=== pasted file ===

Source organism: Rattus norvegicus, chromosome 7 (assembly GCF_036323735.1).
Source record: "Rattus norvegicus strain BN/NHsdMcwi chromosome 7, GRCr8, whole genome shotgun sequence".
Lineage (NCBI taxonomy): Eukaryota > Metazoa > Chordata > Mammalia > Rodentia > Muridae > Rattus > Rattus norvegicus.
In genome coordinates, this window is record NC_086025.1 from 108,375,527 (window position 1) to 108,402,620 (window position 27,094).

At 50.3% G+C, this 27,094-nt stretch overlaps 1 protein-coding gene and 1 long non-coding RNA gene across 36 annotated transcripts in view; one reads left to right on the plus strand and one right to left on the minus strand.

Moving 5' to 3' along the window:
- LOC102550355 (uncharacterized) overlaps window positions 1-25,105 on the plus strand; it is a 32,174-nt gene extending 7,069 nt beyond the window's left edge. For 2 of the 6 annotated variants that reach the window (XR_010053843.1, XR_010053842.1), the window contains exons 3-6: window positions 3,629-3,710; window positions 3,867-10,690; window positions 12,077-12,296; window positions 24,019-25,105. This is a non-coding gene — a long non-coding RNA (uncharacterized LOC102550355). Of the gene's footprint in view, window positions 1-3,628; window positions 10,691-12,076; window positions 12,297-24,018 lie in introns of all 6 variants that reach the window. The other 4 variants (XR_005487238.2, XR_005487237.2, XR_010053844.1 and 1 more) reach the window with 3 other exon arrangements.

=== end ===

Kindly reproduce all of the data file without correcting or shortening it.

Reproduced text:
Source organism: Rattus norvegicus, chromosome 7 (assembly GCF_036323735.1).
Source record: "Rattus norvegicus strain BN/NHsdMcwi chromosome 7, GRCr8, whole genome shotgun sequence".
Lineage (NCBI taxonomy): Eukaryota > Metazoa > Chordata > Mammalia > Rodentia > Muridae > Rattus > Rattus norvegicus.
In genome coordinates, this window is record NC_086025.1 from 108,375,527 (window position 1) to 108,402,620 (window position 27,094).

At 50.3% G+C, this 27,094-nt stretch overlaps 1 protein-coding gene and 1 long non-coding RNA gene across 36 annotated transcripts in view; one reads left to right on the plus strand and one right to left on the minus strand.

Moving 5' to 3' along the window:
- LOC102550355 (uncharacterized) overlaps window positions 1-25,105 on the plus strand; it is a 32,174-nt gene extending 7,069 nt beyond the window's left edge. For 2 of the 6 annotated variants that reach the window (XR_010053843.1, XR_010053842.1), the window contains exons 3-6: window positions 3,629-3,710; window positions 3,867-10,690; window positions 12,077-12,296; window positions 24,019-25,105. This is a non-coding gene — a long non-coding RNA (uncharacterized LOC102550355). Of the gene's footprint in view, window positions 1-3,628; window positions 10,691-12,076; window positions 12,297-24,018 lie in introns of all 6 variants that reach the window. The other 4 variants (XR_005487238.2, XR_005487237.2, XR_010053844.1 and 1 more) reach the window with 3 other exon arrangements.